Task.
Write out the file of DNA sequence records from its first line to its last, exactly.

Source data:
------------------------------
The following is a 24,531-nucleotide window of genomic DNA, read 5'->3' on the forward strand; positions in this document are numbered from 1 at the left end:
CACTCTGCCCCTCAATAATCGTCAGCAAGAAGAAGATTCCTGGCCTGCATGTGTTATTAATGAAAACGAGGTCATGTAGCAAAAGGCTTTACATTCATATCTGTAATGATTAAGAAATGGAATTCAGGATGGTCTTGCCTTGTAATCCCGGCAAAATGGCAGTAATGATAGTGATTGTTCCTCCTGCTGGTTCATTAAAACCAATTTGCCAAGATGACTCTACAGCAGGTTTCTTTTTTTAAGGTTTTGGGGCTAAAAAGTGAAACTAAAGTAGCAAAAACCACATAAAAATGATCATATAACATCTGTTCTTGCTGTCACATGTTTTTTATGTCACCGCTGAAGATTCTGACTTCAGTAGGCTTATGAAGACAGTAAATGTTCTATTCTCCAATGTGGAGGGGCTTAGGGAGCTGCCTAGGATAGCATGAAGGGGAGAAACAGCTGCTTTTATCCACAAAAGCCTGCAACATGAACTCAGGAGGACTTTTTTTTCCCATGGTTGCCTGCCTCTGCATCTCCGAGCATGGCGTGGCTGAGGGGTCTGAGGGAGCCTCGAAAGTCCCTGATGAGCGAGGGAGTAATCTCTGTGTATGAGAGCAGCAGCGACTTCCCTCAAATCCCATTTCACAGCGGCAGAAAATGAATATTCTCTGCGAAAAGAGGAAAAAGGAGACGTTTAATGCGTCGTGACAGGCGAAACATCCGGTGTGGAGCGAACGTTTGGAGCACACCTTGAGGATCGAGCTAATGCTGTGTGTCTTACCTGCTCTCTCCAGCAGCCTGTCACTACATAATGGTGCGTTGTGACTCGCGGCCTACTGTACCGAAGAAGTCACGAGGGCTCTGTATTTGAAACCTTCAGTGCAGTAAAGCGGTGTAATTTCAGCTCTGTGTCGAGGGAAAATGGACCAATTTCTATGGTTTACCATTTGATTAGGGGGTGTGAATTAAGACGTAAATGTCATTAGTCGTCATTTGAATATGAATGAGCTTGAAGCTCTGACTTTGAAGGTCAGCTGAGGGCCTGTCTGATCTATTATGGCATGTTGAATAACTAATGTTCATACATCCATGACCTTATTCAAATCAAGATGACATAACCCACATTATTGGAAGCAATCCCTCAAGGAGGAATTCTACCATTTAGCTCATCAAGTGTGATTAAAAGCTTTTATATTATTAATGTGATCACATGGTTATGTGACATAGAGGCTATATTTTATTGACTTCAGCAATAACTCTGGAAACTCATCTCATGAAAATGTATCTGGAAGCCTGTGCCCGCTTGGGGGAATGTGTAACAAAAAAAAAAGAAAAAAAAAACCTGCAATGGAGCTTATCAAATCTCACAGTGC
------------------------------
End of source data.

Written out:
The following is a 24,531-nucleotide window of genomic DNA, read 5'->3' on the forward strand; positions in this document are numbered from 1 at the left end:
CACTCTGCCCCTCAATAATCGTCAGCAAGAAGAAGATTCCTGGCCTGCATGTGTTATTAATGAAAACGAGGTCATGTAGCAAAAGGCTTTACATTCATATCTGTAATGATTAAGAAATGGAATTCAGGATGGTCTTGCCTTGTAATCCCGGCAAAATGGCAGTAATGATAGTGATTGTTCCTCCTGCTGGTTCATTAAAACCAATTTGCCAAGATGACTCTACAGCAGGTTTCTTTTTTTAAGGTTTTGGGGCTAAAAAGTGAAACTAAAGTAGCAAAAACCACATAAAAATGATCATATAACATCTGTTCTTGCTGTCACATGTTTTTTATGTCACCGCTGAAGATTCTGACTTCAGTAGGCTTATGAAGACAGTAAATGTTCTATTCTCCAATGTGGAGGGGCTTAGGGAGCTGCCTAGGATAGCATGAAGGGGAGAAACAGCTGCTTTTATCCACAAAAGCCTGCAACATGAACTCAGGAGGACTTTTTTTTCCCATGGTTGCCTGCCTCTGCATCTCCGAGCATGGCGTGGCTGAGGGGTCTGAGGGAGCCTCGAAAGTCCCTGATGAGCGAGGGAGTAATCTCTGTGTATGAGAGCAGCAGCGACTTCCCTCAAATCCCATTTCACAGCGGCAGAAAATGAATATTCTCTGCGAAAAGAGGAAAAAGGAGACGTTTAATGCGTCGTGACAGGCGAAACATCCGGTGTGGAGCGAACGTTTGGAGCACACCTTGAGGATCGAGCTAATGCTGTGTGTCTTACCTGCTCTCTCCAGCAGCCTGTCACTACATAATGGTGCGTTGTGACTCGCGGCCTACTGTACCGAAGAAGTCACGAGGGCTCTGTATTTGAAACCTTCAGTGCAGTAAAGCGGTGTAATTTCAGCTCTGTGTCGAGGGAAAATGGACCAATTTCTATGGTTTACCATTTGATTAGGGGGTGTGAATTAAGACGTAAATGTCATTAGTCGTCATTTGAATATGAATGAGCTTGAAGCTCTGACTTTGAAGGTCAGCTGAGGGCCTGTCTGATCTATTATGGCATGTTGAATAACTAATGTTCATACATCCATGACCTTATTCAAATCAAGATGACATAACCCACATTATTGGAAGCAATCCCTCAAGGAGGAATTCTACCATTTAGCTCATCAAGTGTGATTAAAAGCTTTTATATTATTAATGTGATCACATGGTTATGTGACATAGAGGCTATATTTTATTGACTTCAGCAATAACTCTGGAAACTCATCTCATGAAAATGTATCTGGAAGCCTGTGCCCGCTTGGGGGAATGTGTAACAAAAAAAAAAGAAAAAAAAAACCTGCAATGGAGCTTATCAAATCTCACAGTGC